Fire Protection Engineers are a Valuable Part of any Building Construction Team

May 21, 2007

Bethesda, MD — Society demands that the buildings it occupies be safe from the threat of fire. As a result, a significant portion of the cost of modern building construction is devoted to fire protection features. Fire protection engineers are the professionals who assure that these features all work together as a system to protect life and property, and to preserve continuity of operation.

As a way of defining how fire protections engineers assure that buildings are safe from fire, the Society of Fire Protection Engineers (SFPE) has updated its Position Statement on "The Role of the Fire Protection Engineers in the Construction Design Process."

Fire protection engineers, as part of a building's design/construction team, analyze how buildings are used, how fires start, how fires grow, and how fire and smoke affect people, buildings and property. They use the latest technologies to design systems that control fires, alert people to danger and provide means for escape.

"In addition to protecting lives and property, good fire protection design will preserve business continuity," says Chris Jelenewicz, engineering program manager with the Society of Fire Protection Engineers. "For example, the One Meridian Plaza fire in Philadelphia that occurred in 1991 resulted in the building never being re-opened and the Interstate Bank Building fire in Los Angeles that occurred in 1988 resulted in the building being out of service for six months."

The SFPE Position Statement also stresses how the guidance of a qualified and experienced fire protection engineer on the construction team, can save time and expense. Fire protection engineers can interpret a variety of applicable fire and building codes with an understanding of how the building and its components function as an integrated fire and life safety system. This enables the fire protection engineer to recommend the most cost effective building fire protection features.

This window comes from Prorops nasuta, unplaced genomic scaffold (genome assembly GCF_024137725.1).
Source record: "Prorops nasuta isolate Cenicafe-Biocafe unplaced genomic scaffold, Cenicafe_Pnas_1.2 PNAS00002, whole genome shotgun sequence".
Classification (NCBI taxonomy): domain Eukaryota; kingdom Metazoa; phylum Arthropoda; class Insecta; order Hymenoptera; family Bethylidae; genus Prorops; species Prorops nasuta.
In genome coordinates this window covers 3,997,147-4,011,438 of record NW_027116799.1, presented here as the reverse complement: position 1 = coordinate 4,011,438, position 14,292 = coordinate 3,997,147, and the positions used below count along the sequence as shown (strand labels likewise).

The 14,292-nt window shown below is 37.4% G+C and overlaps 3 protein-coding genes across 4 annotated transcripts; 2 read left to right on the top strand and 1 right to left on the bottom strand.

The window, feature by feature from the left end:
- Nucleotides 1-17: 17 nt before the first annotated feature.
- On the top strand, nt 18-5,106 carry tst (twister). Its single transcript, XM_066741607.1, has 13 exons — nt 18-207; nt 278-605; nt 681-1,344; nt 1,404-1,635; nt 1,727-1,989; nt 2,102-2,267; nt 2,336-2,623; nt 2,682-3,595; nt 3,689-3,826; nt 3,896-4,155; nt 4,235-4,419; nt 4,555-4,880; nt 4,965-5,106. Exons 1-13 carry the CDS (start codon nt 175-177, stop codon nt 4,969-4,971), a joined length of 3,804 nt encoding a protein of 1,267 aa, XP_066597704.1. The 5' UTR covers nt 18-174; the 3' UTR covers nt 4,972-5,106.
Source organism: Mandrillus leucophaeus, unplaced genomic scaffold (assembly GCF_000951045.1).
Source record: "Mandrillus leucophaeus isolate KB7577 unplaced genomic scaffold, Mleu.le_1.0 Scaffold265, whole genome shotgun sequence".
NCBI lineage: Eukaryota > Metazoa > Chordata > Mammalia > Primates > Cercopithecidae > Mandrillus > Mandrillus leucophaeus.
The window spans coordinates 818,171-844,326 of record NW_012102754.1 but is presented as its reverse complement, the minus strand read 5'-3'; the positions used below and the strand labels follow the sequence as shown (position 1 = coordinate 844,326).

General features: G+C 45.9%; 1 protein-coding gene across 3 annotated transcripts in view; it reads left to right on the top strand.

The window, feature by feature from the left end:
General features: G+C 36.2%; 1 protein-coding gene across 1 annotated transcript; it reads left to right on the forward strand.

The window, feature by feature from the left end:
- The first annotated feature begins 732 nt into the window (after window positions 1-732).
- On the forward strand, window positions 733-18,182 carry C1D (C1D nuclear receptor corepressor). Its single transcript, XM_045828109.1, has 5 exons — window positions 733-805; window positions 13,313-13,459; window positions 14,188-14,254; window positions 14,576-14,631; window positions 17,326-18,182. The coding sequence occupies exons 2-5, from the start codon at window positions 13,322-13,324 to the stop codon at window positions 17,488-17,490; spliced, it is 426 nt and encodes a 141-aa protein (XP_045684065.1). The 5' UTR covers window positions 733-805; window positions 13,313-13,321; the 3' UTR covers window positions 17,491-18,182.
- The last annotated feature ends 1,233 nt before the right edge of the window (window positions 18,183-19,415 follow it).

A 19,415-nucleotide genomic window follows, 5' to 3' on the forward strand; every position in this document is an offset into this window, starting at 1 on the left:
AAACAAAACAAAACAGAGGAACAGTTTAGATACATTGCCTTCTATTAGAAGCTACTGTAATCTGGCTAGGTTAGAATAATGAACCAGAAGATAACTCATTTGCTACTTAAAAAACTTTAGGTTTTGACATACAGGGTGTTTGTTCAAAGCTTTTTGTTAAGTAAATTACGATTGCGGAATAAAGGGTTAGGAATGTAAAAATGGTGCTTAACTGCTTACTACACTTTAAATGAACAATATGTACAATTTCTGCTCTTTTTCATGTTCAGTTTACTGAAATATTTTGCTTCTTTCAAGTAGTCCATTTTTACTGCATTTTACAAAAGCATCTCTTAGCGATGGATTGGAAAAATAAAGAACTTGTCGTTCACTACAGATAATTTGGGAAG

Moreover, fire and building codes are now providing more options for performance-based design options. This gives design professionals more flexibility that will lead to the development of more innovative building designs.

"Especially with performance-based design, fire protection engineers can find solutions that embrace the architect's vision while maintaining an adequate level of life safety," adds Jelenewicz. "At the same time, performance-based design requires more engineering effort. That is why it is essential that a performance-based fire protection analysis be performed by someone with a comprehensive understanding of fire and the appropriate engineering tools."

After 9/11, the critical role that fire protection engineers play in improving life safety was reinforced. As part of the investigation into collapse of the World Trade Center, in 2005 the National Institute of Standards and Technology (NIST) released 30 recommendations aimed at improving safety in tall buildings for occupants and first responders. Recommendation Number 28 of this report reinforces the need to have fire protection engineers on a design team to provide the standard of care for buildings employing innovative or unusual fire safety features.

To find out more about how fire protection engineers design ways to make people and property safe from fire or to view the SFPE Position Statement, go to:

About Society of Fire Protection Engineers
Organized in 1950, the Society of Fire Protection Engineers is the professional society for engineers involved in the field of fire protection engineering. The purposes of SFPE are to advance the science and practice of fire protection engineering, maintain a high ethical standing among its members and foster fire protection engineering education. SFPE's worldwide members include engineers in private practice, in industry and in local, regional and national government. Chapters are located in Canada, China, France, Italy, Hong Kong, Japan, Korea, New Zealand, Saudi Arabia, Singapore, Spain, Sweden and the United States. For more information, go to

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